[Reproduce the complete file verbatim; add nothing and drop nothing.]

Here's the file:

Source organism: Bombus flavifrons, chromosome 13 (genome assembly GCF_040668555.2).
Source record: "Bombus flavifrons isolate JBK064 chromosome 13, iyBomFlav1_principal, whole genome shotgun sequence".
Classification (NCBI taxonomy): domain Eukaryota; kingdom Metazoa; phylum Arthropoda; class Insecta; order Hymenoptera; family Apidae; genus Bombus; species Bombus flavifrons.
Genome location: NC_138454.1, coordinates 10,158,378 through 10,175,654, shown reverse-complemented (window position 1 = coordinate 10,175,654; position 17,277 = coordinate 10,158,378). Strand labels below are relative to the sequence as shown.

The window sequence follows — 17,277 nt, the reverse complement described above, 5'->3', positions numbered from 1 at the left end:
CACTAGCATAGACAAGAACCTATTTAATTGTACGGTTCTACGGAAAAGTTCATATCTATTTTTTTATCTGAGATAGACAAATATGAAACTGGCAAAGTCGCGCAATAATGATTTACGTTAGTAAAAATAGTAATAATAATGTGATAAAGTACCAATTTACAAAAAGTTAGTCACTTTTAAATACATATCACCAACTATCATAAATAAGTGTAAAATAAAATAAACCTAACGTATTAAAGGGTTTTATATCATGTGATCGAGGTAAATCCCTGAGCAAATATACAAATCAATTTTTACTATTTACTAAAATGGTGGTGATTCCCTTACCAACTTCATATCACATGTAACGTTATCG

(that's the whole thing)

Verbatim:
Source organism: Bombus flavifrons, chromosome 13 (genome assembly GCF_040668555.2).
Source record: "Bombus flavifrons isolate JBK064 chromosome 13, iyBomFlav1_principal, whole genome shotgun sequence".
Classification (NCBI taxonomy): domain Eukaryota; kingdom Metazoa; phylum Arthropoda; class Insecta; order Hymenoptera; family Apidae; genus Bombus; species Bombus flavifrons.
Genome location: NC_138454.1, coordinates 10,158,378 through 10,175,654, shown reverse-complemented (window position 1 = coordinate 10,175,654; position 17,277 = coordinate 10,158,378). Strand labels below are relative to the sequence as shown.

The window sequence follows — 17,277 nt, the reverse complement described above, 5'->3', positions numbered from 1 at the left end:
CACTAGCATAGACAAGAACCTATTTAATTGTACGGTTCTACGGAAAAGTTCATATCTATTTTTTTATCTGAGATAGACAAATATGAAACTGGCAAAGTCGCGCAATAATGATTTACGTTAGTAAAAATAGTAATAATAATGTGATAAAGTACCAATTTACAAAAAGTTAGTCACTTTTAAATACATATCACCAACTATCATAAATAAGTGTAAAATAAAATAAACCTAACGTATTAAAGGGTTTTATATCATGTGATCGAGGTAAATCCCTGAGCAAATATACAAATCAATTTTTACTATTTACTAAAATGGTGGTGATTCCCTTACCAACTTCATATCACATGTAACGTTATCG